Facts about Depression in Children and Adolescents
Depression is a common disorder among children (less than 18 years). Approximately 5% of children at any one time may suffer from serious depression. The prevalence of depression increases with age, especially after the onset of puberty. There is no gender related difference in the prevalence of depression among pre-adolescent children. However, onset of puberty is associated with a marked increase in the rate of depression among females, with a female to male ratio of 2:1. The prevalence of depression may be higher in children with other psychiatric disorders (ADHD, conduct disorder, eating disorders, anxiety disorders) and in those with general medical conditions (diabetes, asthma, cancers and other chronic illnesses). The prevalence may also be higher among children with developmental disorders and mental retardation.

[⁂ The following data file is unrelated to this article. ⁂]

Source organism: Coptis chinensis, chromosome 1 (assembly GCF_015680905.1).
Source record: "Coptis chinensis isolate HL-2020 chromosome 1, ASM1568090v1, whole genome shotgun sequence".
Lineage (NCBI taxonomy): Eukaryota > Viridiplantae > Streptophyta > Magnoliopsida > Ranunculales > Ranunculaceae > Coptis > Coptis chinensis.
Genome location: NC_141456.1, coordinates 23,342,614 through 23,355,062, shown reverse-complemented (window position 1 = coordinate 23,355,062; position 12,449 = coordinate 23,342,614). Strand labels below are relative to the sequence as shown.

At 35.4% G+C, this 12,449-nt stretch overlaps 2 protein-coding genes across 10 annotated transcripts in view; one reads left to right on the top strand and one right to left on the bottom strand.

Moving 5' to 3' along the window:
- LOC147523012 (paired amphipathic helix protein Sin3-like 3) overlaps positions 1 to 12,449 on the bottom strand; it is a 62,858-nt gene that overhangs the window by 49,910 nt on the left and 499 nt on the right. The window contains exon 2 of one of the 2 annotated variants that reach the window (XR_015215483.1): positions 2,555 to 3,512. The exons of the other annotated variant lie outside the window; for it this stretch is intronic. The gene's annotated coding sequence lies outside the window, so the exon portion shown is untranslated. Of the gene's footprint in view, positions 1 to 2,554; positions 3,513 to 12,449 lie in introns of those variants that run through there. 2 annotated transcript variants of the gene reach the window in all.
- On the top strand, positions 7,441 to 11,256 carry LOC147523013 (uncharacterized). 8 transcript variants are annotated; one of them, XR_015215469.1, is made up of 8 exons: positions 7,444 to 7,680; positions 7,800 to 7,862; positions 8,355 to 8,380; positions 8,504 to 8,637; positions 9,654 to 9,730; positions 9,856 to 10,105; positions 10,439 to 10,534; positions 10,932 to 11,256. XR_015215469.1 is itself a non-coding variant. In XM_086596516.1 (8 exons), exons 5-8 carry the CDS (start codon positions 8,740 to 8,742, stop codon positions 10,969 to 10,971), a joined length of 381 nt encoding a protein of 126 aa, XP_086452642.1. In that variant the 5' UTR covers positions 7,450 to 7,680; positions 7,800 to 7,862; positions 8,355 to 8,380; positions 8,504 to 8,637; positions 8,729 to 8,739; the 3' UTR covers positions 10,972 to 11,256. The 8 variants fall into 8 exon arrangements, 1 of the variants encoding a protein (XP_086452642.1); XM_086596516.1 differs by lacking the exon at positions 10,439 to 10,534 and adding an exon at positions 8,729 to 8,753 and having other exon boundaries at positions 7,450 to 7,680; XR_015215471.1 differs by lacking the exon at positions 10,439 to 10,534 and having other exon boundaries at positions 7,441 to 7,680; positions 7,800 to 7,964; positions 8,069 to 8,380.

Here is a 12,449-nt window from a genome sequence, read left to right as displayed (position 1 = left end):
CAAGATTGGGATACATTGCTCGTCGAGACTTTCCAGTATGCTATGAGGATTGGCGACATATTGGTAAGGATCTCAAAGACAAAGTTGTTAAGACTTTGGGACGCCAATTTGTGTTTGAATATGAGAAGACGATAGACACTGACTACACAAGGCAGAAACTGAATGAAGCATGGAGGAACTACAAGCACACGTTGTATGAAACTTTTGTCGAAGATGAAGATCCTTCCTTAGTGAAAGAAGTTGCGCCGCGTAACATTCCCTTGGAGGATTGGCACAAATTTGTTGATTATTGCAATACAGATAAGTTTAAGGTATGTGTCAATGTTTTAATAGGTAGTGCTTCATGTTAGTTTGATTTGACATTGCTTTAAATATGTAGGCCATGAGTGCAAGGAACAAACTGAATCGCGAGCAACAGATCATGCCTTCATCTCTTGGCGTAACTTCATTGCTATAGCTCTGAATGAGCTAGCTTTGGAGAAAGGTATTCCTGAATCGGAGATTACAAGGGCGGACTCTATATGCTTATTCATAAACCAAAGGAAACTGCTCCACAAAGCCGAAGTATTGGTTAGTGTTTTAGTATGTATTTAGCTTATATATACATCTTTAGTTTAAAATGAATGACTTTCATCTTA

It is often during adolescence that depression first manifests itself in girls, and for the first time girls outnumber boys 2:1 in prevalence of the illness. It is estimated that 4.7% of the teenage population suffers from depression. (Kashani and Sherman 1988) It was long believed that the tumultuous moods of the teenage years were "normal", but we now understand that excessive irritability, moodiness, sleep and appetite change may signal a vulnerability to depression. (Pine et al. 1999) Common symptoms of adolescent depression are irritability, hopelessness, anhedonia, changes in sleep and appetite, academic decline, reduced energy, reduced social interactions, somatic symptoms, and suicidal ideation. We also know that more minor symptoms which might not meet full criteria for Major Depressive Disorder (subsyndromal illness) may predispose girls to full blown episodes later in life. Numerous factors may predispose adolescent girls to depression. These include the increase in hormones associated with puberty, changes in body shape and emerging sexual identity, family stressors such as divorce and peer pressure. Separation associated with leaving for college is another stressor which may predispose to depression. Adolescents who develop depression often have recurrences in adulthood and a more severe course. Early detection is essential to minimize recurrences and morbidity from the illness.